MISSOULA – The new issue of Montana Journalism Review is fresh off the press, produced by an all-student staff from the University of Montana’s School of Journalism. The magazine is dedicated to holding a mirror to the news media in Montana and other western states, and reporting and interpreting trends that affect journalists in this part of the country.
“Everyone who’s interested in journalism in the West must read this issue,” said Associate Professor Henriette Lowisch, who serves as MJR’s editor-in-chief. “It provides a fresh look at questions we media people obsess about – from wildfire coverage to free speech.”
Issue 45 is built around the theme “burn,” with a cover story analyzing what gets lost in often sensationalized coverage of the wildfires that are so much a part of the western landscape. Other features examine how newspapers cover news ranging from state politics to the new cannabis beat. Cutting-edge scientists speak out on overlooked stories, freelancers get tips on how to make their work pay, and radio icon Ira Glass offers career advice.
Students on the MJR staff receive a crash course in producing a high-quality magazine.
“Creating MJR is one of the most authentic experiences students can have in the classroom,” said Managing Editor Nicky Ouellet, a graduate student in UM’s master’s program for environmental science and natural resource journalism. “I’m really proud of what we’ve created, and the immense energy and dedication our staff poured into this issue.”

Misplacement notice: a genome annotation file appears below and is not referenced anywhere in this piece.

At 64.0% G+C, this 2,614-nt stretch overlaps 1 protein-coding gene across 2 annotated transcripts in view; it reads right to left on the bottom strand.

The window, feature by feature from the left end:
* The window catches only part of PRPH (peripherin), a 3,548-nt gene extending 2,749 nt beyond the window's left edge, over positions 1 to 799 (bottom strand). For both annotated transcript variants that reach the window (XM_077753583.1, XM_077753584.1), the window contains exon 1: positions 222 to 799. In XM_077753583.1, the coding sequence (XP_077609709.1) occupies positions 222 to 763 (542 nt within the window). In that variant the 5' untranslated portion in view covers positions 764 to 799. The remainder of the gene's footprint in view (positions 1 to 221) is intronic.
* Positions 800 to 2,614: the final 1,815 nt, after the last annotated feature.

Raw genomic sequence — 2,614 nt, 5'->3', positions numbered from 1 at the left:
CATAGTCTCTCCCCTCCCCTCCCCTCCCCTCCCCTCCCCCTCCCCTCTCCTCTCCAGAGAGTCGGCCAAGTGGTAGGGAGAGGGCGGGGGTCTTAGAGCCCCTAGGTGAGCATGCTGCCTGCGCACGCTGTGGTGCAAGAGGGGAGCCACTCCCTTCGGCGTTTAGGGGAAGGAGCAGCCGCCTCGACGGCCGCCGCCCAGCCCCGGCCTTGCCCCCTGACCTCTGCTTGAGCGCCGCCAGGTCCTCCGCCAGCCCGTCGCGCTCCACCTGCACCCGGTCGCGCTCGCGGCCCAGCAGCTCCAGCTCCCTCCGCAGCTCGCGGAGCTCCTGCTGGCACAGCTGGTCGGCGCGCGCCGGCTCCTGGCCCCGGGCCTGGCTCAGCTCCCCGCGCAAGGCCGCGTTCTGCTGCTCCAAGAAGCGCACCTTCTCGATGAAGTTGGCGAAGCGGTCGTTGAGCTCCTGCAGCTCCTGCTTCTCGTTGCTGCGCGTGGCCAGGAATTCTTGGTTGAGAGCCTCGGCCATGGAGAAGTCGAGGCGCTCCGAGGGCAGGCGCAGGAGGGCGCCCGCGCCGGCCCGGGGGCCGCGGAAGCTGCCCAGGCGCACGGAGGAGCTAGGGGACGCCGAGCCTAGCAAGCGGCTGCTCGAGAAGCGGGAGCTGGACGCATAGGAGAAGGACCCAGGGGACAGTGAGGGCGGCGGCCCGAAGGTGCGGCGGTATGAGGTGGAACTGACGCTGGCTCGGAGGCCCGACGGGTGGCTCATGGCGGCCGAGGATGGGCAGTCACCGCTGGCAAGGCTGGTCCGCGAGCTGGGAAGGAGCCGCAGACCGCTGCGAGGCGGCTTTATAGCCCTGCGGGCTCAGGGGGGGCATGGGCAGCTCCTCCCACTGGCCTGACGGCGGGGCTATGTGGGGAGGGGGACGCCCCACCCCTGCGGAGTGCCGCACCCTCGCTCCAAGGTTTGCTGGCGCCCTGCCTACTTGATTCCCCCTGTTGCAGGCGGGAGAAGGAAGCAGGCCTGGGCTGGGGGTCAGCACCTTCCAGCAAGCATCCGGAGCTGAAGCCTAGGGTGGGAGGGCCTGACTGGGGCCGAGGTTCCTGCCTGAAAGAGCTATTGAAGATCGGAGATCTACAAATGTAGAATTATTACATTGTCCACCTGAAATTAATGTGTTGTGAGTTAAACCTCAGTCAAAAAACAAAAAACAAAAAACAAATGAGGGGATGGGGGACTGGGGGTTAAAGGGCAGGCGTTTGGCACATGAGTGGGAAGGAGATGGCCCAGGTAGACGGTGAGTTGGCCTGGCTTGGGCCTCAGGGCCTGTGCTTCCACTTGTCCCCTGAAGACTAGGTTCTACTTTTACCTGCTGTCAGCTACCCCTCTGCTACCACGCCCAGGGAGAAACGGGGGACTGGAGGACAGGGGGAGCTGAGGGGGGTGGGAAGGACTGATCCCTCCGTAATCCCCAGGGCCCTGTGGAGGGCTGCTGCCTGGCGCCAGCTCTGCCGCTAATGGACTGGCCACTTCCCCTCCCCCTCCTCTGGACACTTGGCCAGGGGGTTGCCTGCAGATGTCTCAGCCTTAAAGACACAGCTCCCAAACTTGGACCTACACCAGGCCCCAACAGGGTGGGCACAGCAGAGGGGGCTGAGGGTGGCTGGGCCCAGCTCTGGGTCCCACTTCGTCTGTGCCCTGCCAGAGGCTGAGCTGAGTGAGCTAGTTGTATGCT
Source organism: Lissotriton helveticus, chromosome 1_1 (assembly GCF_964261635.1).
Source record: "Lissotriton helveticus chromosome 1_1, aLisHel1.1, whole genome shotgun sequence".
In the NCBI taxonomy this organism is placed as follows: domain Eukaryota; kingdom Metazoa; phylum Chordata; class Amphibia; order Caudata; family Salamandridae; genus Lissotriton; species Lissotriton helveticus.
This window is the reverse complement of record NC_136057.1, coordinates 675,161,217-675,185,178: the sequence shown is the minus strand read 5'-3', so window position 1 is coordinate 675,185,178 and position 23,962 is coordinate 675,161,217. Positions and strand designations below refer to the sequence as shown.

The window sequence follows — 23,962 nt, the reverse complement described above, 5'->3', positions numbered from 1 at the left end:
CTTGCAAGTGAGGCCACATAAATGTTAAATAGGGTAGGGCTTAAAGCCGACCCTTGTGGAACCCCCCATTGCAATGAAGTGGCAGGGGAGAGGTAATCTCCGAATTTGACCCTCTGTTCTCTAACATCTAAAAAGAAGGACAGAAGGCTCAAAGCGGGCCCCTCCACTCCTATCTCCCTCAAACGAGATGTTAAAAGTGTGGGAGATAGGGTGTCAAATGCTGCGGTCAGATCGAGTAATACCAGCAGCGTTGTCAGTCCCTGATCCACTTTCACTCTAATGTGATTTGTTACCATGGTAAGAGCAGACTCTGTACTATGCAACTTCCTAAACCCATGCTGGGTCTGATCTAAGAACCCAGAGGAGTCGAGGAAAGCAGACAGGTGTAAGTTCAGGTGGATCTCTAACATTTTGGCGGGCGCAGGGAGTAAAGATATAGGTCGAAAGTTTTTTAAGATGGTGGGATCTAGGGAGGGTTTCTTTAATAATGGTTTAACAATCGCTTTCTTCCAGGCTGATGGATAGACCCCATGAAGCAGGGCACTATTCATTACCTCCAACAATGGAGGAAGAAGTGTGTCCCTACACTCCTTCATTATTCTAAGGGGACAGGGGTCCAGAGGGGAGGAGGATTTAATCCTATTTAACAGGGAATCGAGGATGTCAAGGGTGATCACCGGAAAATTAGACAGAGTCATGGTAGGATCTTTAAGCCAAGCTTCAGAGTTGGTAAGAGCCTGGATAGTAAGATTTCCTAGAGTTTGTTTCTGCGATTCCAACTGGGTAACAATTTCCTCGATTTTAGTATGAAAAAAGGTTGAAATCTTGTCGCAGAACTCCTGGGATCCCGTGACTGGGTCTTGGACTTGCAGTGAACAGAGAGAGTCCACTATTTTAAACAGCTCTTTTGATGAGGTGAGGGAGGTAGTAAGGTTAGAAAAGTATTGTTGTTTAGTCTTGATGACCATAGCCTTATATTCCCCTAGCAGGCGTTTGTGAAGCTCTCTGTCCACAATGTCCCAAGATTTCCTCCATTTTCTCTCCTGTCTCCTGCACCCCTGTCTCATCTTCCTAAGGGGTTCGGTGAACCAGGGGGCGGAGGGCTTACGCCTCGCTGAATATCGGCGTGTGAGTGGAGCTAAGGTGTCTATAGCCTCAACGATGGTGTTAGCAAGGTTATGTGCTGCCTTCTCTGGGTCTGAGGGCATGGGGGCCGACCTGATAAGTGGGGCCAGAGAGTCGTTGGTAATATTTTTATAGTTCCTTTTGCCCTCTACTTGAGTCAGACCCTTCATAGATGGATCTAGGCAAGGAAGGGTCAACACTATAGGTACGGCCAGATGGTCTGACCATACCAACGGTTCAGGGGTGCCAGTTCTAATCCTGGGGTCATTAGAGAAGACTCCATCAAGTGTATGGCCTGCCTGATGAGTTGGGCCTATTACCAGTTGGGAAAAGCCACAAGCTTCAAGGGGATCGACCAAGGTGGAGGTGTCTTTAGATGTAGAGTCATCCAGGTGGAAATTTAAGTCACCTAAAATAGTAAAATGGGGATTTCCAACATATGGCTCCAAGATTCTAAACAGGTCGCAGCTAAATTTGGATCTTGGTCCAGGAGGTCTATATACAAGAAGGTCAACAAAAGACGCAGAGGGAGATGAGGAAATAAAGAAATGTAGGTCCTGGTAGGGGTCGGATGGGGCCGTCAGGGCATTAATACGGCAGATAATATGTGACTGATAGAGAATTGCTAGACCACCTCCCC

As other classes ramped up in September, some students in the capstone course that produces MJR were already reporting, writing and photographing on deadline. Other staff members chased down outside contributors, who often had far more years of journalism experience than the newfound editors. For the first time, some of the stories were published on medium.com, an alternative story platform that specializes in showcasing long-form work. Read select stories at https://medium.com/montana-journalism-review.
This year’s MJR team worked to improve the fact-checking and copy-editing system for increased accuracy and a more efficient workflow. Online navigation is now easier on the magazine’s newly designed website. All stories, along with past issues of the magazine, are available online at http://mjr.jour.umt.edu. The print magazine, which is sent to subscribers across North America and Europe, can be ordered through the MJR website.